ST PETER’S CHURCH, CHETNOLE, DORSET


St Peter's Church, Chetnole, Dorset (Keith Salvesen)

St Peter’s, Chetnole is a pretty and very typical rural Dorset church with a long history. It is at the heart of the village, and the popular village pub is close by. The openness of the churchyard is one of its attractions, and helps the church to be seen to its best advantage.

St Peter's Church, Chetnole, Dorset (Keith Salvesen)

St Peter’s dates from c13, including the nave, the south door and a lancet window. Later features date mostly from c15 including the barrel vault and the tower, which was rebuilt at least in part in the c16. The four gargoyles on the tower are of particular note. The south porch is later. In the mid-c19, the church was enlarged (controversially, apparently) with the addition of the north aisle, and the chancel was refurbished. The clock was installed in soon after (and remains reliable). I couldn’t find the trace of a medieval scratch dial, though (see Sundials) other local churches have one.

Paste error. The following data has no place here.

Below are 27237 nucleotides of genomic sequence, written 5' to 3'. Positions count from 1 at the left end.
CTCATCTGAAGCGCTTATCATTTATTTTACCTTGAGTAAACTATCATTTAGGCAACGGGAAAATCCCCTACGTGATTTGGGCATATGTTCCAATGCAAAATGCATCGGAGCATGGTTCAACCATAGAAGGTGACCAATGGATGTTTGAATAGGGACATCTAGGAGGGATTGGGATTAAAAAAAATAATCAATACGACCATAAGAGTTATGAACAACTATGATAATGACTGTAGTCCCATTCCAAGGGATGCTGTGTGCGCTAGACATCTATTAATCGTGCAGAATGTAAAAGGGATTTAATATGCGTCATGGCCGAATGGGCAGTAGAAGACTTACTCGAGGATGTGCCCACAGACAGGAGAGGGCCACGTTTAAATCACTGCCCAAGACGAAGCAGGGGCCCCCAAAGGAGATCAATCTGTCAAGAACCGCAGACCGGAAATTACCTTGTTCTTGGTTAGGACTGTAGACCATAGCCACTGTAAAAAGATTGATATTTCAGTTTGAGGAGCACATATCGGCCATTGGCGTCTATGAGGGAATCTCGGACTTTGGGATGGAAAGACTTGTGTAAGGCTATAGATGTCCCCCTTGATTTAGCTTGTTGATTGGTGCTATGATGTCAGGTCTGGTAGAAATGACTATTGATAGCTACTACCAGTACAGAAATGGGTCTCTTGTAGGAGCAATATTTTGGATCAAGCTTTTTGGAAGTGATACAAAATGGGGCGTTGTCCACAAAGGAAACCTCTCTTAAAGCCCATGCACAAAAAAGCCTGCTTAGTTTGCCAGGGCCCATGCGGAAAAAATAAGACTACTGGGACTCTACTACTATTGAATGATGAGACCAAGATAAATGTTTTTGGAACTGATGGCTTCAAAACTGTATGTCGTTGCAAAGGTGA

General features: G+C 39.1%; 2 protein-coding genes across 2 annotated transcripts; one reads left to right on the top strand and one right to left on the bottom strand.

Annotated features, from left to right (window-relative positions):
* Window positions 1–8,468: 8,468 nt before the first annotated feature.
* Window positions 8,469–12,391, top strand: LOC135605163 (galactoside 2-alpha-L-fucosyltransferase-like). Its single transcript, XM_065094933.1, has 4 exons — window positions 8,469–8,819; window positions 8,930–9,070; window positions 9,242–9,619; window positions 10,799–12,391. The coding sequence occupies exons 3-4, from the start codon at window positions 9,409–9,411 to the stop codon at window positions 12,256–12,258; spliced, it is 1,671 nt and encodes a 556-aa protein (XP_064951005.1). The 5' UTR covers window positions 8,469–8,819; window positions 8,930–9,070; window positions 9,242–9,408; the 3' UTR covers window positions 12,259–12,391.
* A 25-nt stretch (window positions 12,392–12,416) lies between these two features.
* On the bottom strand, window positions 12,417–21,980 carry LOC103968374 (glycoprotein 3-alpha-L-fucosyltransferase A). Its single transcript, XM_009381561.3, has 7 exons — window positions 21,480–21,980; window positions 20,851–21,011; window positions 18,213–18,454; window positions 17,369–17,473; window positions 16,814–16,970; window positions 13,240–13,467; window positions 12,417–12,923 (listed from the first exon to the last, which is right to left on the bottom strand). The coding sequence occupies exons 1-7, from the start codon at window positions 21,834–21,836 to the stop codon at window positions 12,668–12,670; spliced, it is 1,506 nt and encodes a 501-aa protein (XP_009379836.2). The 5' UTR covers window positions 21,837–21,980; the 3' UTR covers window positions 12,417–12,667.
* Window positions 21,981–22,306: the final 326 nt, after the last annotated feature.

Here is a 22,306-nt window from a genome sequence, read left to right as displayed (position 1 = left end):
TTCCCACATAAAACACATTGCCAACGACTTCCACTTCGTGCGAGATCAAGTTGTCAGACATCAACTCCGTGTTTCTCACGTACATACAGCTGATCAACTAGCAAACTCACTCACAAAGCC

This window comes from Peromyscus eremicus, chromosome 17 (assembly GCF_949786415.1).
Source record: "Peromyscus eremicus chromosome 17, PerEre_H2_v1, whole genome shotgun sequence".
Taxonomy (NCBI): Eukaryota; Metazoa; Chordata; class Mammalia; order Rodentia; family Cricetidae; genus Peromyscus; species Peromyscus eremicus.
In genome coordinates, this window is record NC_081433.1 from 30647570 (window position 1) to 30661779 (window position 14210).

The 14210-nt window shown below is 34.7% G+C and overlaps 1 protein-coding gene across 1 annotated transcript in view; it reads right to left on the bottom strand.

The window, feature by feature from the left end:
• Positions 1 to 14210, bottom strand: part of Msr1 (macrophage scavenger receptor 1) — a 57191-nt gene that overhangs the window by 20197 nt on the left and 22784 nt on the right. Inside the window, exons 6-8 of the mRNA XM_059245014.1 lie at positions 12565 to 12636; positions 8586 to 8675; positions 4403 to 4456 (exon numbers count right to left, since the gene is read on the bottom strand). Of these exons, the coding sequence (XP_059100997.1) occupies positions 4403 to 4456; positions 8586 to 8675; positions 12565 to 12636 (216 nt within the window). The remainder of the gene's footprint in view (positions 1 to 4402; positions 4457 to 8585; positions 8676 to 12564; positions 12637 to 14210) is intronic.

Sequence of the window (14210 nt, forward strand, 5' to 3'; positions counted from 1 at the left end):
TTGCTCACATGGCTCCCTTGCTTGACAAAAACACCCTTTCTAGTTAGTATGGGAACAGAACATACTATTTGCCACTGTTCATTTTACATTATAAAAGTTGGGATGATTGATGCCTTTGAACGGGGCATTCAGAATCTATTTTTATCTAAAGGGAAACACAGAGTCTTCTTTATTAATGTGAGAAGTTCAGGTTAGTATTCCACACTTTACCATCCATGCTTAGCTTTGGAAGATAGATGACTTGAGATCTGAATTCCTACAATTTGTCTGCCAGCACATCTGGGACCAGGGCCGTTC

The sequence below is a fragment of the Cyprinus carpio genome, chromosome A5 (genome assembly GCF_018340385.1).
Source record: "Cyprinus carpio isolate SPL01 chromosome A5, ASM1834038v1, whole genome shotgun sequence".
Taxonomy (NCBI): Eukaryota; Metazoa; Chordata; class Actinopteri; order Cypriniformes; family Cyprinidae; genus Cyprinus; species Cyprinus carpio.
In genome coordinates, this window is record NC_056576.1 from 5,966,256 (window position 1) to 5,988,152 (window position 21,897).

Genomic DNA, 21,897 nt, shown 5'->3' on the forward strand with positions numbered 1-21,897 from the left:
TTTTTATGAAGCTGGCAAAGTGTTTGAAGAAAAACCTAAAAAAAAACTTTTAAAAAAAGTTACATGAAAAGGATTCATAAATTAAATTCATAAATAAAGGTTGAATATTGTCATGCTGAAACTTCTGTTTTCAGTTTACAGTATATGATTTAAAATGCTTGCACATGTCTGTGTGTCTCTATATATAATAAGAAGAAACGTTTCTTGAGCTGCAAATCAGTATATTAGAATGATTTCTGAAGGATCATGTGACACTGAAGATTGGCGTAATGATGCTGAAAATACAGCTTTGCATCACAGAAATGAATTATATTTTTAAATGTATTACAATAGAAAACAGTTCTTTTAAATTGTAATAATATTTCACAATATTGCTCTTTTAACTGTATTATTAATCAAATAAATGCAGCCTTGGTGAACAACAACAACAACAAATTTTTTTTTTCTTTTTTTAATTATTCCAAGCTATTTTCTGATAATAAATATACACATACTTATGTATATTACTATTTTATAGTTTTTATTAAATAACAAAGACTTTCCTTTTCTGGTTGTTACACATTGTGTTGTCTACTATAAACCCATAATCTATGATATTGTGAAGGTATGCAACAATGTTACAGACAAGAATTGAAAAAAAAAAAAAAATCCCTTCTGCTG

St Peter's Church, Chetnole, Dorset (Keith Salvesen)

The bells are of particular interest, with the first and second of the three being among the oldest in Dorset. They were cast by a London founder, William Chamberlain, in about 1500 and inscribed respectively: wox augustinae sonet in aure dei (‘the voice of Augustine speaks in the ear of God’), and sante laurenti ora pro nobis (‘St Lawrence pray for us’). The third (tenor) bell was cast in 1865 by John Warner and Sons of London, and weighs about 8cwt. The fittings are not suitable for ringing, so the bells are chimed.

St Peter's Church, Chetnole, Dorset (Keith Salvesen)

St Peter’s is worth making a detour for if you are in the area, not least because of its attractive setting, and after visiting the church the proximity of the pub with its ales, food and garden for those with a thirst after righteousness to quench.

Photos: Keith Salvesen; Info adapted from Three Parishes Benefice’s informative website

BRITAIN’S OLDEST POST BOX: A GRADE II* CHANCE FIND